55% of European shoppers still not buying online, warns report
Despite a quarter of European shoppers using the web to research products and look at retail websites, 55% still don’t regularly buy on PC, mobile or through other digital channels, suggests a study out this week by Forrester.
According to the report, regular ‘digital holdouts’ – those that refuse to use digital channels to actually buy things on anything approaching a regular basis – out number all other users. ‘Traditional’ online users account for 26% of users, online researchers 25%, mobile users 4% and ‘super shoppers’ who use all channels very frequently, 15%. Those that do no digital shopping make up 30%.
So what can retailers do? The key believes Forrester is to engage those that are using online to research products and try and convert the number of these that then don’t buy or don’t buy online into digital shoppers. But more tellingly, Forrester recommends that eBusiness professionals use digital channels to drive up all sales from all users.
However, the research also suggests that there is no single ‘pan-European’ solution to the issue, with each country performing very differently. “eBusiness professionals must understand key nuances in shopping behavior across European markets to create the most relevant shopping experience for their target consumers,” says Michelle Beeson, the report’s author.
“For instance, Sweden has the most ‘Holdouts’ and ‘Researchers’ of the seven European markets considered in this report, despite being a digitally engaged nation,” she says. “The UK continues to have the greatest proportion of ‘Traditional Web Shoppers’. Yet Italian shoppers are edging ahead of other European markets when it comes to researching and buying across multiple devices as ‘Super-Shoppers’.”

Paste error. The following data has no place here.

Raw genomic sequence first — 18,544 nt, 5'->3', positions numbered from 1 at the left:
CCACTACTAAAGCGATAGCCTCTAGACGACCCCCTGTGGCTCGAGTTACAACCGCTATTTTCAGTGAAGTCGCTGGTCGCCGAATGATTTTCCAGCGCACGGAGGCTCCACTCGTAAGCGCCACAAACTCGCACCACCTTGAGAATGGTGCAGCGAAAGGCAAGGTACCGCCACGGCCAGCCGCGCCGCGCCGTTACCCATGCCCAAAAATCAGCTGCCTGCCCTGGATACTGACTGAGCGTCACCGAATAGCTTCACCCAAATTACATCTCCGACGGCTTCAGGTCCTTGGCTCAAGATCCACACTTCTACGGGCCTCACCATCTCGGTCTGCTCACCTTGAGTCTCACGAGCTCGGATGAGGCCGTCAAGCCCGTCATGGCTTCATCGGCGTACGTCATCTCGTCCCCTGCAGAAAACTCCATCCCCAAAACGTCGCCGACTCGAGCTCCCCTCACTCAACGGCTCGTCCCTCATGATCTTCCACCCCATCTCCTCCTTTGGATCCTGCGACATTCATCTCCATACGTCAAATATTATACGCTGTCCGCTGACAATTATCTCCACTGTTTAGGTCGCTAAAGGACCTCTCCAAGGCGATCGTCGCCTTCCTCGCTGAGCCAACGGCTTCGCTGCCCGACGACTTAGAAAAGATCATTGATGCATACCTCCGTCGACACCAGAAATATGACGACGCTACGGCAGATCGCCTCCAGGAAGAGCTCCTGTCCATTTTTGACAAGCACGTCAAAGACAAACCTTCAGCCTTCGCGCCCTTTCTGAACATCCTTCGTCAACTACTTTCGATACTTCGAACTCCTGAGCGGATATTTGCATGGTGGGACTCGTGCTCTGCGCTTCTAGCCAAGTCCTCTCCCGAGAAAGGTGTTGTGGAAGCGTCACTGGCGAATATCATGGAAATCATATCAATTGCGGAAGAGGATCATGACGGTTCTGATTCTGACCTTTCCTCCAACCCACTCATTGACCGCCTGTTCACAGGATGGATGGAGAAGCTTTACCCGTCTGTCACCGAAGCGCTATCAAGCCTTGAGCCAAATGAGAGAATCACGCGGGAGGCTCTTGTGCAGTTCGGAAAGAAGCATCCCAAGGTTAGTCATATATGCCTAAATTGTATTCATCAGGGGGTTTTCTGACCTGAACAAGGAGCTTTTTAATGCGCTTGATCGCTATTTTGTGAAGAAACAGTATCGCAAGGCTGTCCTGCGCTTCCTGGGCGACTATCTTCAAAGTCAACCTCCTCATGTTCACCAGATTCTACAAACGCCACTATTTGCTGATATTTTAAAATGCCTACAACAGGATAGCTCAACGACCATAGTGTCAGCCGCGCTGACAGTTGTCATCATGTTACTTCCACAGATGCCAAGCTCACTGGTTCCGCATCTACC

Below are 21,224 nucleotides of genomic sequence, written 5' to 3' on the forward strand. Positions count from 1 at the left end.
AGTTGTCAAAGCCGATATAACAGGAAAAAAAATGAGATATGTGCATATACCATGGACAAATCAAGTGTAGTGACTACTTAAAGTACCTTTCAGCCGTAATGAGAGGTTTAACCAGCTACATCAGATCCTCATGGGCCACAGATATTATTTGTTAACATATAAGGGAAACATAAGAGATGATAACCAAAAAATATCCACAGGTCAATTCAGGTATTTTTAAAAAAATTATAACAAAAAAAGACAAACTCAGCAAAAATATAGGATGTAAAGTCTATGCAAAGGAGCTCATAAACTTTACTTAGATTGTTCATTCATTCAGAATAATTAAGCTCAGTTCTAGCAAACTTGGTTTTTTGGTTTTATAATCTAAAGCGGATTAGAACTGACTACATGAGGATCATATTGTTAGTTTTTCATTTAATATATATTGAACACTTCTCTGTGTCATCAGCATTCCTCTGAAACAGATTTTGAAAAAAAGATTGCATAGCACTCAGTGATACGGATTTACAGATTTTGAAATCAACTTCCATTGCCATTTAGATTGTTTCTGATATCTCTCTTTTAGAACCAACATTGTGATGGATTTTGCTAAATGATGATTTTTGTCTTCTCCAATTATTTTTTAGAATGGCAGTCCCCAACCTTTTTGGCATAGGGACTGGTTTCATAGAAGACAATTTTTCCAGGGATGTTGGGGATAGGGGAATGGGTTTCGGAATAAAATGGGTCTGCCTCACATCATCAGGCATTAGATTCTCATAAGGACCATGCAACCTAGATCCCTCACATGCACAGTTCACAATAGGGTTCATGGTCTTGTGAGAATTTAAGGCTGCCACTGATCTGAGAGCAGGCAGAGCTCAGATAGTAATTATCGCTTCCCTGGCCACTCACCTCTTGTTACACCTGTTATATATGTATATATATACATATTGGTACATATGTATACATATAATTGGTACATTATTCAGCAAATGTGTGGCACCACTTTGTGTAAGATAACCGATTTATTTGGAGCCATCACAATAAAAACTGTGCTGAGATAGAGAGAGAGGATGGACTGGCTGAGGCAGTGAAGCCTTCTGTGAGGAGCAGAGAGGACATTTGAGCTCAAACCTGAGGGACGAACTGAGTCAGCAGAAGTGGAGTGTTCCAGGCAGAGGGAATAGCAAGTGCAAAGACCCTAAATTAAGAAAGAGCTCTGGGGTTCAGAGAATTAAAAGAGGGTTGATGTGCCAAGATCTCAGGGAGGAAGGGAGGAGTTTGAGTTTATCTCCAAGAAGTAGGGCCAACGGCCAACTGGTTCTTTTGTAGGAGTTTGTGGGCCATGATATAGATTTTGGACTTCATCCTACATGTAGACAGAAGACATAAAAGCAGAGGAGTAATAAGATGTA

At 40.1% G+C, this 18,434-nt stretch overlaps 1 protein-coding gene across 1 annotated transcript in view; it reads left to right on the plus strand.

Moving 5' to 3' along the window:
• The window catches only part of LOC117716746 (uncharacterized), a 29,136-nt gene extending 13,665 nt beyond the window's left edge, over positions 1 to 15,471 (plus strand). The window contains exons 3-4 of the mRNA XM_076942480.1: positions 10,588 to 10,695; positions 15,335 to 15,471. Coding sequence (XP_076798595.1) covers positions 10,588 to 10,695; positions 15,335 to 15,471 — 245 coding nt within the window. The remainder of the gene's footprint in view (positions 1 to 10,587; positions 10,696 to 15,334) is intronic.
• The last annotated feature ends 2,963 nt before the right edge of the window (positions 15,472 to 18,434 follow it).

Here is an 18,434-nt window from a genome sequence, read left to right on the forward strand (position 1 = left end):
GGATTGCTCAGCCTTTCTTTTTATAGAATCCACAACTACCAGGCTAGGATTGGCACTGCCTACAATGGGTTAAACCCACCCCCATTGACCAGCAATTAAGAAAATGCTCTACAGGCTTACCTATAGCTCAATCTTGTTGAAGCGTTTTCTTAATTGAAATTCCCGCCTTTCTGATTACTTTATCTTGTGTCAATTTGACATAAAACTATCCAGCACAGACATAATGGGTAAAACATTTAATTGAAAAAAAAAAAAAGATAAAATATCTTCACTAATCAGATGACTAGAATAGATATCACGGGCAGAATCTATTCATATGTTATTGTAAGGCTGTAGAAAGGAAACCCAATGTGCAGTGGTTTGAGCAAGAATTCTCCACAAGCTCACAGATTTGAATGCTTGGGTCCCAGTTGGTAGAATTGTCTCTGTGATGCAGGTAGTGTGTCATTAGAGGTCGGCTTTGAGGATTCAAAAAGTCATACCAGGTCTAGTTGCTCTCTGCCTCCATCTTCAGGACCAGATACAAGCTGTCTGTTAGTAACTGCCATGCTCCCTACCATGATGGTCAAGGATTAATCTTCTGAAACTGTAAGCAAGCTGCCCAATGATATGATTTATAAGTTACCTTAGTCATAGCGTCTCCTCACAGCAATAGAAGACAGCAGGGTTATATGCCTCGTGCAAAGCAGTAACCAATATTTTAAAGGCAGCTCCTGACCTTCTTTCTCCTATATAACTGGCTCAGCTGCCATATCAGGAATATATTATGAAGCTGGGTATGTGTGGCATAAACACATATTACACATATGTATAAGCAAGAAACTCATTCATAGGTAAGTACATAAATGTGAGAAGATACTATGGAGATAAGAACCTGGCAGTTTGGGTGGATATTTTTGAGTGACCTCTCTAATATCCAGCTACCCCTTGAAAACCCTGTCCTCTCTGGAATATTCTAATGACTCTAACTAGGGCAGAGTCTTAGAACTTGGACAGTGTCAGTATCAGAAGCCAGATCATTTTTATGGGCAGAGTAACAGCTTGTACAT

And it is these ‘Super Shoppers’ that are increasingly being targeted by retailers to up overall sales, since they are hitting stores through every touch point.
“Growth of the Super-Shopper segment is more apparent in other global markets than in Europe,” says Beeson. “In the US, Super-Shoppers account for over one quarter of the segmentation versus 15% across Europe.”
However, multi-touchpoint shoppers are emerging across Europe. The growth of Super- Shoppers is particularly apparent in Italy and Spain, despite these being markets that have historically had lower online buyer penetration compared with the rest of Europe. And multi-touchpoint shoppers are often more valuable customers, opines Beeson.
However, Super-Shoppers in Southern Europe have yet to follow this pattern, with the same average online spend as Traditional Web Shoppers, while Super-Shoppers in all other European markets spend significantly more.
So what do you need to do? “Delivering a unified experience across all touchpoints is becoming table stakes,” says Beeson. “eBusiness professionals must optimize the entire purchase journey to ensure customers do not turn to their competitors after researching with them online. Allow your customers to transition easily between touchpoints along the path to purchase by embracing the online researcher mentality through more click and collect services; provide a consistent approach across touchpoints; optimize for mobile; and enhance for in-store experiences.”